• High school transcript review was expanded as a result of centralizing the process in the Placement and Testing Center. Highline College began accepting transcripts for English placement for the first time in March 2014. Previously, the process of reviewing high school transcripts for math placement took place informally with individual math department faculty members, and was not well advertised. Formally moving this proves into the PTC allowed for more widespread use of transcript review for math placement. The review of unofficial transcripts was also incorporated; students can simply pull up their transcript on paper, online, or even on their cell phone, and staff at the PTC can then review this information on the spot to determine whether the student has a GPA that qualifies them for college-level course placement.
  • The introduction of high school transcripts for placement has allowed more students to place into college-level math courses. Internal data from the 2015-2016 academic year provided evidence that 73 percent of students who took MyMathTest (n=1811) placed into developmental math courses, compared to 51 percent of students who were placed based on a review of their high school transcripts (n=1034). Further, the percentage of students placed into developmental math courses has decreased each year since 2014, as shown in Figure 2.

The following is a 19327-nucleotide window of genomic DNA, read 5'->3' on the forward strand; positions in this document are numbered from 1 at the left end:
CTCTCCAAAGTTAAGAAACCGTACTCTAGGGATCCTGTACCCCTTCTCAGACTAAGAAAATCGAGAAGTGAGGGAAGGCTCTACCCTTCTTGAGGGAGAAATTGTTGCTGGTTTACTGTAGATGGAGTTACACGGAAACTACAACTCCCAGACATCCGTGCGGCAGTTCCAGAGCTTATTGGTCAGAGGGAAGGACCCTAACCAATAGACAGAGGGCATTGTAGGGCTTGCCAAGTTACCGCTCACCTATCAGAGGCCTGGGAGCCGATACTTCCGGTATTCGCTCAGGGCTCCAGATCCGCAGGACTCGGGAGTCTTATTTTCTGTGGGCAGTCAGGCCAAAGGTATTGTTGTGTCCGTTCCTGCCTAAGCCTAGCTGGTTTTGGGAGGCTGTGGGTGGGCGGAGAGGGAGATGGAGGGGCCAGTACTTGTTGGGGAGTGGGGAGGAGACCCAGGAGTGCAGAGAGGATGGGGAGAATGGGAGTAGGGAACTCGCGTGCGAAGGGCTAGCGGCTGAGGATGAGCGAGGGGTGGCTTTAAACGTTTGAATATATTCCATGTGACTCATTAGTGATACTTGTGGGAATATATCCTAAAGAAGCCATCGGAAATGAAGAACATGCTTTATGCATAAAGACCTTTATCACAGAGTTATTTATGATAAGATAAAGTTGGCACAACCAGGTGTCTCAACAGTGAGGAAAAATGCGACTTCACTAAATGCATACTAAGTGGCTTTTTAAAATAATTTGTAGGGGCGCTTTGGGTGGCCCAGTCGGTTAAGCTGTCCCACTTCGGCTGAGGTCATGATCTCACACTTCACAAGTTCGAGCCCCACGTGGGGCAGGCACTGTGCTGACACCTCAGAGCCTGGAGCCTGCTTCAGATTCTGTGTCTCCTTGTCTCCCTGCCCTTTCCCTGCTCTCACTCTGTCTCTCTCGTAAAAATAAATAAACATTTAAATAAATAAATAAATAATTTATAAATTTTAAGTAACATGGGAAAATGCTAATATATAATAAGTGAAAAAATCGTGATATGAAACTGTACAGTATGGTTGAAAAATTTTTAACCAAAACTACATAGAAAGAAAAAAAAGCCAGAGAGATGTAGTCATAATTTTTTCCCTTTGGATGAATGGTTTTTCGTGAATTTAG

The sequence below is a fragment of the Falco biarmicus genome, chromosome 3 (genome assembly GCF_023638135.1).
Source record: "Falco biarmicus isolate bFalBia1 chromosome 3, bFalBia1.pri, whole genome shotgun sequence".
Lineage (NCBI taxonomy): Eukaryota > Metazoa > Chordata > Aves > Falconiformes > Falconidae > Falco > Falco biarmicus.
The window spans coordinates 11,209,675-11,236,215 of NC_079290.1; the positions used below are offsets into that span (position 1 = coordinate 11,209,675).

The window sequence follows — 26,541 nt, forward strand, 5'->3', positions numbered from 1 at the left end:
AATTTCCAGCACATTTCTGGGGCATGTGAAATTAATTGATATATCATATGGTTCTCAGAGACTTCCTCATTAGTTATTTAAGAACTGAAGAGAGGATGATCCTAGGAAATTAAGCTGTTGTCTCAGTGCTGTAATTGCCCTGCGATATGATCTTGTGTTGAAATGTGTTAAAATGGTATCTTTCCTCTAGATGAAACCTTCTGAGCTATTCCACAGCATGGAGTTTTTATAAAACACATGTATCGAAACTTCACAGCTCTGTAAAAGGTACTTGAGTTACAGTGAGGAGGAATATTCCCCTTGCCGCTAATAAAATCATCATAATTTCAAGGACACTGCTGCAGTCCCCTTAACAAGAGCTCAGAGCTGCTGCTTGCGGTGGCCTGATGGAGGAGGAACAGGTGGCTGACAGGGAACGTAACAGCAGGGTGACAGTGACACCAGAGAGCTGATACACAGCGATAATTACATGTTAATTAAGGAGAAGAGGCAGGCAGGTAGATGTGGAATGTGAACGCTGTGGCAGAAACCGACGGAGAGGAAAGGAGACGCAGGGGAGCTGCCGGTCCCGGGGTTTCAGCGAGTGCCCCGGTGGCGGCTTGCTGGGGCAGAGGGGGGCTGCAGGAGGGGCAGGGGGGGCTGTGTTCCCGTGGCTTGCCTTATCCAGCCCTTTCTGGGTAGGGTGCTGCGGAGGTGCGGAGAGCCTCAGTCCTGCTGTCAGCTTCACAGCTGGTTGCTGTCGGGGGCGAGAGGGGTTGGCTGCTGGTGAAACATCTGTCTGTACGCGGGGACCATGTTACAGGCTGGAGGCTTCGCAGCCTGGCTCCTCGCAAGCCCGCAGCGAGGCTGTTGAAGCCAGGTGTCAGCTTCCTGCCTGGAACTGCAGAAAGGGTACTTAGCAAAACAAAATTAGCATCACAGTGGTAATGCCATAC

Figure 2. Total percentage of fall cohort students placed into developmental math courses: 2014-2016

Nonetheless, Highline College continues to work to improve math placement accuracy. As one administrator put it, “Math as a gateway to college success is still a stumbling block.” The department continues to refine its MyMathTest and consider ways to ensure it does not exclude college-ready students.

  • After Highline dropped the use of Compass Writing as a placement test for college-level English, more students, and particularly more students of color, were placed into English 101. Figure 3 displays these results.

 

Figure 3. Comparison of placement into English 101 by race/ethnicity

  • Students placed using high school transcripts in 2014 completed college-level English and math courses with comparable grades and success rates to those placed using Compass Reading or MyMathTest. As shown in Figure 4, this internal data helped assess and ultimately validate placement reforms and build staff buy-in by providing Highline College’s administrators and faculty with evidence that the reform was not negatively impacting student outcomes.

  • A preliminary internal analysis of data from the directed self-placement pilot revealed that students were succeeding in college-level English courses at an even higher rate than those placed using Compass Reading or high school transcripts. Only two in roughly 100 students had below a 2.0 overall GPA after their first semester. This analysis provided early evidence of success and support for the scale-up of directed self-placement.